To get the maximum impact with your multicultural marketing, there are a few more things to consider than colouring your graphics with different skin tones or translating words written in English into a set of languages for distribution.
Think about it through a simple comparison. You steam your fish, I curry it. You wear a silk skirt, I saree it. You love your morning coffee, I cherish a spiced chai. You understand what ‘How you going?’ means. Well, I thought, I needed to answer, “By bus!” I mean, surely the questioner would know this, we were standing at a bus stop back in June 2004. It takes years to acclimatise, and this experience is both a joy and a bit of a scary am-I-getting-this-right phase. By the way, my current answer is, “Great thanks, how about you?”
Cultural Nuances affect communications
Cultural nuances affect communications significantly and one small error in interpreting your message could cost you millions in under-achieved campaign goals.
If you look around in the current pandemic climate, there are people/communities/regions just not getting the messaging. This does warrant the unpacking of traditionally packaged marketing and shines the spotlight back on the critical importance of a solid multicultural marketing strategy.
In the past year alone, Cornerstone Alliance would have delivered hundreds of such messages through various channels on behalf of federal agencies. Unfortunately, we are often brought into the frame after these campaigns have been delivered in English around the nation. This is usually a clear sign that the planning wasn’t done right, or that it simply didn’t include a purposeful culturally and linguistically diverse (CALD) marketing strategy.
Tips & Tricks
So, what’s the most effective strategy to base your multicultural campaigns upon?
There are ways of getting through to the CALD communities you wish to target with your communications. Before you plan a generic multicultural marketing strategy, please appreciate that each community has a unique character, and this means you won’t get a return on investment if you are not willing to customise your communications and marketing.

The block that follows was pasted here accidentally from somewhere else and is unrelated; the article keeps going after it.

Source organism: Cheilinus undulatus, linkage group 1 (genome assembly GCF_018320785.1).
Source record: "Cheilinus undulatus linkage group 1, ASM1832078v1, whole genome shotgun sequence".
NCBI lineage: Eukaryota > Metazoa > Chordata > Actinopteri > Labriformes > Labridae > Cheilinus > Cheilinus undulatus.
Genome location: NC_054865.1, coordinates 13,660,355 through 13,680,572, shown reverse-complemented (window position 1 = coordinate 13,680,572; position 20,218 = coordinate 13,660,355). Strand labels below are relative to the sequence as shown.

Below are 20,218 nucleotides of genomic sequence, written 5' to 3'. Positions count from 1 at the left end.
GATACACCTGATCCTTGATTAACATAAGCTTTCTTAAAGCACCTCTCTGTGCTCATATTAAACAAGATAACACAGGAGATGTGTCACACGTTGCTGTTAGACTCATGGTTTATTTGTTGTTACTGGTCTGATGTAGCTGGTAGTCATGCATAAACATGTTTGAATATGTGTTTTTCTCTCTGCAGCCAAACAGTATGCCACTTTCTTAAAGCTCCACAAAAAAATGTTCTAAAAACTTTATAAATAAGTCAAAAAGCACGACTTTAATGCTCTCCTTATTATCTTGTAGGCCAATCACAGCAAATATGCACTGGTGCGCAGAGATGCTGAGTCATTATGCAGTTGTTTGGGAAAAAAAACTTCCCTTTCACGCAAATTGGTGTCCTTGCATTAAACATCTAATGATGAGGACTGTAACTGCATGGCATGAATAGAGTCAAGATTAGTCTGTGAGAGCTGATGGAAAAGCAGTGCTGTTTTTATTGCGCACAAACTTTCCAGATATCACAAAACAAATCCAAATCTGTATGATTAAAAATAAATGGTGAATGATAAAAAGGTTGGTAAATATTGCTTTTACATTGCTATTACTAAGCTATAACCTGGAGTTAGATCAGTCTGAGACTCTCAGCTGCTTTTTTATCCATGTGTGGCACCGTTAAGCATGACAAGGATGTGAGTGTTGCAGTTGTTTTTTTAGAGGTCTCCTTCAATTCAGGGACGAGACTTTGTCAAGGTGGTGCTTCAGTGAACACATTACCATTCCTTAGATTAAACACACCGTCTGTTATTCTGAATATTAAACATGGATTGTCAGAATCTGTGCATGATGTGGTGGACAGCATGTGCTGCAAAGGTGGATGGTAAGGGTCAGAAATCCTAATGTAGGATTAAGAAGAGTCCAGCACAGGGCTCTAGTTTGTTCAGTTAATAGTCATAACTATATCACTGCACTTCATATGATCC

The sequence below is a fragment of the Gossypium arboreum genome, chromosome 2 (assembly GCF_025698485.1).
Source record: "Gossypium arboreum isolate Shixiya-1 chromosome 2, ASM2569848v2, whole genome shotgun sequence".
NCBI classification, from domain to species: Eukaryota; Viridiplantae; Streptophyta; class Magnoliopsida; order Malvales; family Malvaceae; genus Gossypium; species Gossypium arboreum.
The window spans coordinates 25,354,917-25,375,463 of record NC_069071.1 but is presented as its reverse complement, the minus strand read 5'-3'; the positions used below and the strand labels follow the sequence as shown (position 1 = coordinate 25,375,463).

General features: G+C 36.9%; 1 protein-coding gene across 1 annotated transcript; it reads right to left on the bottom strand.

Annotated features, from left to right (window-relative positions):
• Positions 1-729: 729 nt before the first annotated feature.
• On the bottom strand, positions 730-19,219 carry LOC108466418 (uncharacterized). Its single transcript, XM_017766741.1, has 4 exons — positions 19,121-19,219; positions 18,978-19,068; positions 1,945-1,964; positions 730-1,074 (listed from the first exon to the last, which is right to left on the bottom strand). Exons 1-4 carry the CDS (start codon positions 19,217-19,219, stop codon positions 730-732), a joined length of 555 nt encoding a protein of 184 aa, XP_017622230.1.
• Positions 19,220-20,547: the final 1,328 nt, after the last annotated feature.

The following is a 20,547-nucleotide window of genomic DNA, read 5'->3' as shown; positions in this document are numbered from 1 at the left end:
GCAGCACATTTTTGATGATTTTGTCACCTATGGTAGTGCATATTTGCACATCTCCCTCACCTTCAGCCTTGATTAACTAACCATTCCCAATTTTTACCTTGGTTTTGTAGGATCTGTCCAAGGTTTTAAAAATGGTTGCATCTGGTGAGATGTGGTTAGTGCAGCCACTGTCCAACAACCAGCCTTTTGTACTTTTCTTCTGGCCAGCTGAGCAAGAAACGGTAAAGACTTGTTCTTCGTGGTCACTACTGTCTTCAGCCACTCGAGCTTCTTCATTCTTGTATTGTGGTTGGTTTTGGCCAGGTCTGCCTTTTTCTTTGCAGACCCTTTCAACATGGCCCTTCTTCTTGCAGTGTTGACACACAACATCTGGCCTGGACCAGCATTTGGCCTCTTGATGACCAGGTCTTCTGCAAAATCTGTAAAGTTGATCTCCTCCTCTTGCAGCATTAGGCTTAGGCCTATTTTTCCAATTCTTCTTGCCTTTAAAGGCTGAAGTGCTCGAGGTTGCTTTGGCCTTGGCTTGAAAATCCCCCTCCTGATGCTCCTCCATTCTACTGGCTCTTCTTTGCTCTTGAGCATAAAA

Here are some tips for you to consider while you plan your multicultural marketing activity.
- Start with multicultural marketing exactly at the same time you begin planning a new marketing campaign. Do NOT do this as a tokenistic afterthought to tick diligence-boxes.
- Get a community focus group going, ask all the questions pertinent to your target segment. Incentivise the group’s commitment and participation with gift vouchers or similar.
- Design campaign messaging with specialists who know how to craft simple messages that can be translated without losing meaning and impact. Do NOT use complex words, jokes or idioms. These end up being just ridiculous once translated.
- Use colour, go for bold and beautiful graphics, and strongly consider accessibility standards.
- Use QR codes in print collateral to engage people with rich and relevant content, preferably through customised language videos, animations, or augmented reality interactions.
- Develop rich and relevant content for all platforms in various formats to suit your campaign delivery.
- Use your community focus group to test creative assets and content. Pay attention to the little details presented in feedback sessions.
- Use a specialised agency to translate your messaging. Please get every message rechecked and confirmed by an independent translator.
- Use research to investigate the best-fit marketing channel-mix for your multicultural campaign delivery. Keep an eye on insights and adjust in-campaign, if necessary.
Wrapping it up
So, to wrap that up, design your multicultural marketing strategy around the message, package the design in a culturally relevant format, implement via a best-fit channel mix, and position with impact.